You navigate by way of going to the explore button which shows latest articles posted and latest Suites. And the help button gives the CEO's latest update to writers I think....
When the site first started in 1998 (?) all writers posted for zero payment but I guess there were less content sites back then. I think Suite was the first one....
If the fact that they will not guarantee any payment, however meager does not alarm you, then the fact that they will consider duplicate content should send you running for the hills.
Unless you do not care about payment-that's a different story.
I would never consider writing for a site which "might" pay me at some time in the future - why bother, when there are sites that will pay me now?
Yes but having been bitten in 2010 - although I only had 160 or so on Suite and couple hundred elsewhere - I didn't see a lot of point in trying to start off on residuals again. It's taken me a year to start posting on here and in all honesty when Suite announced in Sept 2009 that a writer earned $5000 in one month it seemed to me the Google purge on content began. I have a feeling it may start again if writers on here are bringing same kind of money for Facebook megaviews. I know it may not be quite the same scenario here as there has been a concerted effort to raise quality - from what I gather. However I popped on Triond today and I see they have now linked their site to Facebook and are urging writers to connect their accounts. Why on earth any writer would want to do this when the earnings on that site amount to about 5 cents per 1000 views and advertised Adsense income is nonexistent I have absolutely no idea......
So for me I write where I want and on sites that I like. In all honesty the earnings are not of relevance because if I build them up to decent levels I have no doubt more purges will suddenly slash them to zero.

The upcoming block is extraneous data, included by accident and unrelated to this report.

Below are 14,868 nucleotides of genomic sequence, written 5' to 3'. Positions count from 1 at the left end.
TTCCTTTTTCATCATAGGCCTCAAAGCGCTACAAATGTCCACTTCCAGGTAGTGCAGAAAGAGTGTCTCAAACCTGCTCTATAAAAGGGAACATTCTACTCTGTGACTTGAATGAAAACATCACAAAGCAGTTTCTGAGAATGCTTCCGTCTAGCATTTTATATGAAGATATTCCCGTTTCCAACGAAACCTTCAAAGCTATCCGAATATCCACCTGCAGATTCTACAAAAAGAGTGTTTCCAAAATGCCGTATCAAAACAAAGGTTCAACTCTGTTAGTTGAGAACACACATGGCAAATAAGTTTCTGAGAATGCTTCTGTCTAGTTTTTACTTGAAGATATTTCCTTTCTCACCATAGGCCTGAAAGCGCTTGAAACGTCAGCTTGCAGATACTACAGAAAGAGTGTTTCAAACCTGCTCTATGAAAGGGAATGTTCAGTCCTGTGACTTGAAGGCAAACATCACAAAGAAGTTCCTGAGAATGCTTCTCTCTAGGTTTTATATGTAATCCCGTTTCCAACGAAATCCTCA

To be honest, I think residuals are so poor that it's like working for nothing when you're a content writer anyway. I used to like Suite it was a very active and knowledgeable community - it isn't now as there's only a couple of the old hands on there. But as I said above my residuals for old articles have improved over the past few days - immensely. And the good thing about the site is that residuals have always come in like clockwork whether it was operational or not
I don't think Wikipedia makes payments but some of the academic articles posted on there are fantastic......
Wikipedia is a donation supported charity trying to give people information by letting them share it online.
Suite101 is an ad-supported content site trying to make money for the owners without paying the worker.
Wikipedia is not considered an 'academic' site. I teach at a university, and students are not allowed to use that site as a source for papers and research. This is pretty much the policy at all higher-ed institutions.
I agree that many articles on Wikipedia are interesting, and many appear to have some good information. Unfortunately, anyone can publish there, and anyone can edit the material on the site. Although the site posts notices on various articles that more citations are needed, etc. (and appears to try to maintain some type of quality standards), it doesn't really vet content for accuracy or writers' credentials, and it doesn't prevent people from changing content.